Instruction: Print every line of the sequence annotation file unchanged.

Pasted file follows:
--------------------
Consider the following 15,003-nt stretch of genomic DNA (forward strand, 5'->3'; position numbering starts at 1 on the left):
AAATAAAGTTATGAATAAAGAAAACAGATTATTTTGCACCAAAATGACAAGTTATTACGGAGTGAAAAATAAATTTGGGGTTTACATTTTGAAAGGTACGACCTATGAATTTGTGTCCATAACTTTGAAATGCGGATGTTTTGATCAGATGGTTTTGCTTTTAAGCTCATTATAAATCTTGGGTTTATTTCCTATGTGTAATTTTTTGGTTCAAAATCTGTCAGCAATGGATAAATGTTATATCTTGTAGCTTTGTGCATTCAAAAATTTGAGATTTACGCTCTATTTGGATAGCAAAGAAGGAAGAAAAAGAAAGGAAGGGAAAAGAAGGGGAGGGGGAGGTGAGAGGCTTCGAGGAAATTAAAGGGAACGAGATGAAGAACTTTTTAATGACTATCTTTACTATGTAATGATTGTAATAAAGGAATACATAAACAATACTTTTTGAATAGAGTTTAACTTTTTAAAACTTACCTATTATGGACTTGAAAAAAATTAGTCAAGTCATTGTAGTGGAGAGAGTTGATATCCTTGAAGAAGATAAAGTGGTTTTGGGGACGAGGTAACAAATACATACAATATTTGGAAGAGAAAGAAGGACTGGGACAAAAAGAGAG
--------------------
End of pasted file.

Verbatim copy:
Consider the following 15,003-nt stretch of genomic DNA (forward strand, 5'->3'; position numbering starts at 1 on the left):
AAATAAAGTTATGAATAAAGAAAACAGATTATTTTGCACCAAAATGACAAGTTATTACGGAGTGAAAAATAAATTTGGGGTTTACATTTTGAAAGGTACGACCTATGAATTTGTGTCCATAACTTTGAAATGCGGATGTTTTGATCAGATGGTTTTGCTTTTAAGCTCATTATAAATCTTGGGTTTATTTCCTATGTGTAATTTTTTGGTTCAAAATCTGTCAGCAATGGATAAATGTTATATCTTGTAGCTTTGTGCATTCAAAAATTTGAGATTTACGCTCTATTTGGATAGCAAAGAAGGAAGAAAAAGAAAGGAAGGGAAAAGAAGGGGAGGGGGAGGTGAGAGGCTTCGAGGAAATTAAAGGGAACGAGATGAAGAACTTTTTAATGACTATCTTTACTATGTAATGATTGTAATAAAGGAATACATAAACAATACTTTTTGAATAGAGTTTAACTTTTTAAAACTTACCTATTATGGACTTGAAAAAAATTAGTCAAGTCATTGTAGTGGAGAGAGTTGATATCCTTGAAGAAGATAAAGTGGTTTTGGGGACGAGGTAACAAATACATACAATATTTGGAAGAGAAAGAAGGACTGGGACAAAAAGAGAG